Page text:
"We're really out now making Tennessee a great location for jobs," Haslam said while traveling with state Sen. Bill Ketron, who represents Marshall County. Jobs "is the big issue, obviously... We're working on our education system so we can compete with anybody in terms of having a workforce that's prepared.
"That's what my focus is on now, and it's going to be my focus every day so people can get a job," the governor said.
Haslam visited various businesses during a road trip on Thursday when he had some public appearances such as delivering a grant check in Spring Hill and speaking to a couple hundred people at the Copper Kettle restaurant on 7th Avenue, just off Columbia's square.
"Despite the rather sour economy right now," he said, "I'm encouraged by what we see."
His public remarks were not specific, but he was later asked about General Motors' plant.
"I had discussions about that today," Haslam said.
Paraphrasing the message he got from GM officials, the governor said, "'Overall, we need the country to start buying more cars each year.'"
He was also asked about Marshall County and replied that he and the Department of Economic and Community Development are working on regional plans that may help residents in several counties.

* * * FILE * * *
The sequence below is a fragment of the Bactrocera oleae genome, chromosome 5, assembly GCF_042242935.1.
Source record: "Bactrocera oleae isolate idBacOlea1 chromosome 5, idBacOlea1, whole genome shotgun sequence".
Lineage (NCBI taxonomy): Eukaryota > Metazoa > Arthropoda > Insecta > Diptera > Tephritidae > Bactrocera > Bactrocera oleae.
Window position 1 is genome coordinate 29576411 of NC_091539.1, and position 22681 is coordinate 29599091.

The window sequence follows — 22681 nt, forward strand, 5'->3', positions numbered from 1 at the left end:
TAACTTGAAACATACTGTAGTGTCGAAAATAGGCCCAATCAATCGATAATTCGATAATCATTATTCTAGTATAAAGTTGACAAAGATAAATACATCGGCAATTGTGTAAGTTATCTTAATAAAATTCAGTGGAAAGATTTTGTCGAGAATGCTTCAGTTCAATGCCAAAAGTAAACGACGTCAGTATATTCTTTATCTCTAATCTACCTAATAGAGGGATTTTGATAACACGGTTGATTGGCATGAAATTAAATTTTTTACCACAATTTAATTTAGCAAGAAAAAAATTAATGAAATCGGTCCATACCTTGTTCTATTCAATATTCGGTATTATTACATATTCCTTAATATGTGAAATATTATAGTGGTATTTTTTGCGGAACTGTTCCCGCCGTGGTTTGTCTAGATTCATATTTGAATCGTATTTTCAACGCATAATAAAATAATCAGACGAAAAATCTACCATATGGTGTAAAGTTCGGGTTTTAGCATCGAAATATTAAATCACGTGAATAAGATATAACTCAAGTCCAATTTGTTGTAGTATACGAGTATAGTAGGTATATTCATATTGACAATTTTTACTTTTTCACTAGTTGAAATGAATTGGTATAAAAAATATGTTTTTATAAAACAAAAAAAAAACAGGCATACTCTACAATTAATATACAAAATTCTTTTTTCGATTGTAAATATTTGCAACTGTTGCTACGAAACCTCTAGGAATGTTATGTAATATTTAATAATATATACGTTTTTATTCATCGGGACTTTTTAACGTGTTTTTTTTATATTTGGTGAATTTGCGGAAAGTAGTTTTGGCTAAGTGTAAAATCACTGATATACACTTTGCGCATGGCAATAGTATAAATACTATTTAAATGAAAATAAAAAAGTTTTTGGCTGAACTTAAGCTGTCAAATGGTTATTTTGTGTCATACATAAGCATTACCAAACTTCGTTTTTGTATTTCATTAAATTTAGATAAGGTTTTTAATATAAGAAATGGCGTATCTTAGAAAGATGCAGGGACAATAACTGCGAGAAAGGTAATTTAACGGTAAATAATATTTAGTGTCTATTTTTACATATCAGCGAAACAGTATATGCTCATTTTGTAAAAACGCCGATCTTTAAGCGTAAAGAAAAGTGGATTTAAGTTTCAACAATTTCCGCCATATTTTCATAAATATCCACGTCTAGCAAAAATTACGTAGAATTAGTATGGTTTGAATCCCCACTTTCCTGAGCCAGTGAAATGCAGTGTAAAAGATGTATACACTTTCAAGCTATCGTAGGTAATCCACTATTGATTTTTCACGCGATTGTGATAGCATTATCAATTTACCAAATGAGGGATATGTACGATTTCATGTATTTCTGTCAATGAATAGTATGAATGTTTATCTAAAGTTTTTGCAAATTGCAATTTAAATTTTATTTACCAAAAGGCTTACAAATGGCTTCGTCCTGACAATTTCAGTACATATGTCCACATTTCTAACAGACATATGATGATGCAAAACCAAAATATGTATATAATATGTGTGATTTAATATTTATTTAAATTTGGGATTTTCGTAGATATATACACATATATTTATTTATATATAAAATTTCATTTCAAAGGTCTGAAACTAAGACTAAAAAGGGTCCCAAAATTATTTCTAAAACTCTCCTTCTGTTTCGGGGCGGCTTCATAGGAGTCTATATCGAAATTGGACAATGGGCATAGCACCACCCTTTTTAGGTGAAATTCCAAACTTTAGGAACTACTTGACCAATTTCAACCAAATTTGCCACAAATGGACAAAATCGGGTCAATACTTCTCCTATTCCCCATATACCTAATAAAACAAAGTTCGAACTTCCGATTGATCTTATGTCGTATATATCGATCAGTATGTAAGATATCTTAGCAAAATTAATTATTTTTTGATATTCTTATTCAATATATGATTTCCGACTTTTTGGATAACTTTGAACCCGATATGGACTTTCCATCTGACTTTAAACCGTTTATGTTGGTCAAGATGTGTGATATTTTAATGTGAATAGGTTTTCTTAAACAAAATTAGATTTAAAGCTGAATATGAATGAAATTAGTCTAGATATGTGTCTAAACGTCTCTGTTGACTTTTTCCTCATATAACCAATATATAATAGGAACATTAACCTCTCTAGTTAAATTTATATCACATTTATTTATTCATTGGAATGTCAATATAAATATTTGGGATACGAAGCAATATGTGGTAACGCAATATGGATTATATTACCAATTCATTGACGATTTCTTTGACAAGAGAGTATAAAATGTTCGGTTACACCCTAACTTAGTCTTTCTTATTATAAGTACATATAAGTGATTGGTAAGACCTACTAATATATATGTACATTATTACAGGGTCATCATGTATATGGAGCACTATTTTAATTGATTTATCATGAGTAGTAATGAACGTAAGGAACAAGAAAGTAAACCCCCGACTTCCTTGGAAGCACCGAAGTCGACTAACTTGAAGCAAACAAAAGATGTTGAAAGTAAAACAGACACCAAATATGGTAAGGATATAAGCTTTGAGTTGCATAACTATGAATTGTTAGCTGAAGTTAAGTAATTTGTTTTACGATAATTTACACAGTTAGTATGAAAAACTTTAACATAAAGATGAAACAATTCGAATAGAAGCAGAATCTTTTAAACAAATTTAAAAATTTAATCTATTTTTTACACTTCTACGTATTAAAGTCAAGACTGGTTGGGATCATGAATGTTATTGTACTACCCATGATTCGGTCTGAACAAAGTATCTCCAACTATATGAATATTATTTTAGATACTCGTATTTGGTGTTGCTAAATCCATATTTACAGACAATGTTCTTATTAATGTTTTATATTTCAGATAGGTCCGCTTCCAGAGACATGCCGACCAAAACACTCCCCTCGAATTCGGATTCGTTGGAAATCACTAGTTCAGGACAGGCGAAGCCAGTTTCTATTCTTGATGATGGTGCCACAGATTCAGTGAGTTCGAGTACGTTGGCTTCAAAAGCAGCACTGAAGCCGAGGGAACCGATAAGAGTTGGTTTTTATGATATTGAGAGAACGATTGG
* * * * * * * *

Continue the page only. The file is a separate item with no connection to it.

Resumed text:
Subsequently, Haslam and TDECD Commissioner Bill Hagerty announced a business is moving from Alabama to Pulaski.
They joined representatives from Spears Coastline Plastic on Monday to announce the company's purchase of the New Tech Color Additives building in the Pulaski/Giles County Industrial Park.
Spears Coastline Plastic is a leading manufacturer of Chlorinated Polyvinyl Chloride (CPVC) pipe for fire protection, plumbing and industrial market applications and will be transferring its Ardmore, Ala.-based manufacturing facility to the Pulaski facility over the next few months, bringing 25 jobs to the region, with the intent to add 25 more within a five-year period.
Also Monday, Lewisburg Industrial Recruiter Greg Lowe endorsed a new approach to organizing classes to educate people for jobs planned by businesses.
Lowe also commented that while he remains an advocate for Lewisburg and Marshall County, he's accepted the concept that regional economic development improves neighboring counties.